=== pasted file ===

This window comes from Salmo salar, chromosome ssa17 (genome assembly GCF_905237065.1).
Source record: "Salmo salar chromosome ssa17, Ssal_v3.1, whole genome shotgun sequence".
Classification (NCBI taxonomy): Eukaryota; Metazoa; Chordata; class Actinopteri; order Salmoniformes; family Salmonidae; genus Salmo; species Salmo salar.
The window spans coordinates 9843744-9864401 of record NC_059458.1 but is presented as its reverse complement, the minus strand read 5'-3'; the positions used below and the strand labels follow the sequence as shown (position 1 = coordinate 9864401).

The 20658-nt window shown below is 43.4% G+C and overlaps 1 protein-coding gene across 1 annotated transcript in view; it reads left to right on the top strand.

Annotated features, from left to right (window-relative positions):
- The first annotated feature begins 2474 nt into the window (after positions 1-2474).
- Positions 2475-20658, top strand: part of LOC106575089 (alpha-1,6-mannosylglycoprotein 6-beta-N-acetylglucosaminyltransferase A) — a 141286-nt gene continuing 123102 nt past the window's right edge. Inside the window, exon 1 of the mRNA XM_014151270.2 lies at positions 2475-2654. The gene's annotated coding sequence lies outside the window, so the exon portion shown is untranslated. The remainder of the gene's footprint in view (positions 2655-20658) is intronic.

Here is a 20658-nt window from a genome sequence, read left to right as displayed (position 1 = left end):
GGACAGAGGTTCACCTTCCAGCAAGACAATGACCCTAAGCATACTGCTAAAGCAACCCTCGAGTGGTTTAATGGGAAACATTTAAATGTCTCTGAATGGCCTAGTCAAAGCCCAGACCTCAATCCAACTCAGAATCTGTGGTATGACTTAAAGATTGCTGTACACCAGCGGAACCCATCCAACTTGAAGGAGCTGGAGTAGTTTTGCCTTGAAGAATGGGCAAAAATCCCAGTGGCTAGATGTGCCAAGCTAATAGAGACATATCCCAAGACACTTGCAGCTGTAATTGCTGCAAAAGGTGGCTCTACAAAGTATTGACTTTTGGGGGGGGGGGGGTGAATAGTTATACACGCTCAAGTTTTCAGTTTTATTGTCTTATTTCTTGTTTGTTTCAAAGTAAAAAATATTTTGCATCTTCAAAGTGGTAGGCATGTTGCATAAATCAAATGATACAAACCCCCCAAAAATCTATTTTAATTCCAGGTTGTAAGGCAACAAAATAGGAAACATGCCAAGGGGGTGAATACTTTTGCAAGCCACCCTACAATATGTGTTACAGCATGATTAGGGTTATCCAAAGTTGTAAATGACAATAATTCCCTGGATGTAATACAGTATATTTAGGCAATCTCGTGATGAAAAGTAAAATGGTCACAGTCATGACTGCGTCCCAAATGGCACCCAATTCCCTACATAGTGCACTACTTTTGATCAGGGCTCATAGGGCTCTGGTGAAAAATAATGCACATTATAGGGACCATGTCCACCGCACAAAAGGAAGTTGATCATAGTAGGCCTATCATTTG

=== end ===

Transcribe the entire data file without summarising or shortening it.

This window comes from Salmo salar, chromosome ssa17 (genome assembly GCF_905237065.1).
Source record: "Salmo salar chromosome ssa17, Ssal_v3.1, whole genome shotgun sequence".
Classification (NCBI taxonomy): Eukaryota; Metazoa; Chordata; class Actinopteri; order Salmoniformes; family Salmonidae; genus Salmo; species Salmo salar.
The window spans coordinates 9843744-9864401 of record NC_059458.1 but is presented as its reverse complement, the minus strand read 5'-3'; the positions used below and the strand labels follow the sequence as shown (position 1 = coordinate 9864401).

The 20658-nt window shown below is 43.4% G+C and overlaps 1 protein-coding gene across 1 annotated transcript in view; it reads left to right on the top strand.

Annotated features, from left to right (window-relative positions):
- The first annotated feature begins 2474 nt into the window (after positions 1-2474).
- Positions 2475-20658, top strand: part of LOC106575089 (alpha-1,6-mannosylglycoprotein 6-beta-N-acetylglucosaminyltransferase A) — a 141286-nt gene continuing 123102 nt past the window's right edge. Inside the window, exon 1 of the mRNA XM_014151270.2 lies at positions 2475-2654. The gene's annotated coding sequence lies outside the window, so the exon portion shown is untranslated. The remainder of the gene's footprint in view (positions 2655-20658) is intronic.

Here is a 20658-nt window from a genome sequence, read left to right as displayed (position 1 = left end):
GGACAGAGGTTCACCTTCCAGCAAGACAATGACCCTAAGCATACTGCTAAAGCAACCCTCGAGTGGTTTAATGGGAAACATTTAAATGTCTCTGAATGGCCTAGTCAAAGCCCAGACCTCAATCCAACTCAGAATCTGTGGTATGACTTAAAGATTGCTGTACACCAGCGGAACCCATCCAACTTGAAGGAGCTGGAGTAGTTTTGCCTTGAAGAATGGGCAAAAATCCCAGTGGCTAGATGTGCCAAGCTAATAGAGACATATCCCAAGACACTTGCAGCTGTAATTGCTGCAAAAGGTGGCTCTACAAAGTATTGACTTTTGGGGGGGGGGGGGTGAATAGTTATACACGCTCAAGTTTTCAGTTTTATTGTCTTATTTCTTGTTTGTTTCAAAGTAAAAAATATTTTGCATCTTCAAAGTGGTAGGCATGTTGCATAAATCAAATGATACAAACCCCCCAAAAATCTATTTTAATTCCAGGTTGTAAGGCAACAAAATAGGAAACATGCCAAGGGGGTGAATACTTTTGCAAGCCACCCTACAATATGTGTTACAGCATGATTAGGGTTATCCAAAGTTGTAAATGACAATAATTCCCTGGATGTAATACAGTATATTTAGGCAATCTCGTGATGAAAAGTAAAATGGTCACAGTCATGACTGCGTCCCAAATGGCACCCAATTCCCTACATAGTGCACTACTTTTGATCAGGGCTCATAGGGCTCTGGTGAAAAATAATGCACATTATAGGGACCATGTCCACCGCACAAAAGGAAGTTGATCATAGTAGGCCTATCATTTG